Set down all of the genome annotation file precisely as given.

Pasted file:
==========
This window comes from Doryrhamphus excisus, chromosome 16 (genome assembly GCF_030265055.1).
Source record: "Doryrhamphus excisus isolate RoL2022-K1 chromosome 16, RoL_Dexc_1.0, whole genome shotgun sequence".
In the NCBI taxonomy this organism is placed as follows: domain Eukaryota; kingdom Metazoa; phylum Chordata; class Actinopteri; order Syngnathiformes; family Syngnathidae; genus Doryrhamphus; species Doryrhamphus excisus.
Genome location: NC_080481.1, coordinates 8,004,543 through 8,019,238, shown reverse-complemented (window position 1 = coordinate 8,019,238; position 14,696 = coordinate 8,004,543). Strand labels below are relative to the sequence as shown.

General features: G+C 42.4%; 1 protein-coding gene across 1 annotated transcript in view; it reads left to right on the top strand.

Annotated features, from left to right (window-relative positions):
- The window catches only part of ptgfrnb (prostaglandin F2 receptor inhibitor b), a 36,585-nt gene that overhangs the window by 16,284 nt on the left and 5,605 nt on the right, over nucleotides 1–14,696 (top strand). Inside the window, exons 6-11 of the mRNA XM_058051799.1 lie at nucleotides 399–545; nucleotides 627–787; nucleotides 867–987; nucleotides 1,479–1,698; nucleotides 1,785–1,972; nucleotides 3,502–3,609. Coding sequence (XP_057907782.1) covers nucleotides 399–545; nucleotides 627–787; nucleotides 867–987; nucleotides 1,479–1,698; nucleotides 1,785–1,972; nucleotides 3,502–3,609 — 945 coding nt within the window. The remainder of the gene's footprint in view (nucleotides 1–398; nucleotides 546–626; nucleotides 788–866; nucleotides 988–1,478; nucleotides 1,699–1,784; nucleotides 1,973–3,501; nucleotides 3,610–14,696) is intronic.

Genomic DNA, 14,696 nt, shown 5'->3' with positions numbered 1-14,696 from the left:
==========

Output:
This window comes from Doryrhamphus excisus, chromosome 16 (genome assembly GCF_030265055.1).
Source record: "Doryrhamphus excisus isolate RoL2022-K1 chromosome 16, RoL_Dexc_1.0, whole genome shotgun sequence".
In the NCBI taxonomy this organism is placed as follows: domain Eukaryota; kingdom Metazoa; phylum Chordata; class Actinopteri; order Syngnathiformes; family Syngnathidae; genus Doryrhamphus; species Doryrhamphus excisus.
Genome location: NC_080481.1, coordinates 8,004,543 through 8,019,238, shown reverse-complemented (window position 1 = coordinate 8,019,238; position 14,696 = coordinate 8,004,543). Strand labels below are relative to the sequence as shown.

General features: G+C 42.4%; 1 protein-coding gene across 1 annotated transcript in view; it reads left to right on the top strand.

Annotated features, from left to right (window-relative positions):
- The window catches only part of ptgfrnb (prostaglandin F2 receptor inhibitor b), a 36,585-nt gene that overhangs the window by 16,284 nt on the left and 5,605 nt on the right, over nucleotides 1–14,696 (top strand). Inside the window, exons 6-11 of the mRNA XM_058051799.1 lie at nucleotides 399–545; nucleotides 627–787; nucleotides 867–987; nucleotides 1,479–1,698; nucleotides 1,785–1,972; nucleotides 3,502–3,609. Coding sequence (XP_057907782.1) covers nucleotides 399–545; nucleotides 627–787; nucleotides 867–987; nucleotides 1,479–1,698; nucleotides 1,785–1,972; nucleotides 3,502–3,609 — 945 coding nt within the window. The remainder of the gene's footprint in view (nucleotides 1–398; nucleotides 546–626; nucleotides 788–866; nucleotides 988–1,478; nucleotides 1,699–1,784; nucleotides 1,973–3,501; nucleotides 3,610–14,696) is intronic.

Genomic DNA, 14,696 nt, shown 5'->3' with positions numbered 1-14,696 from the left: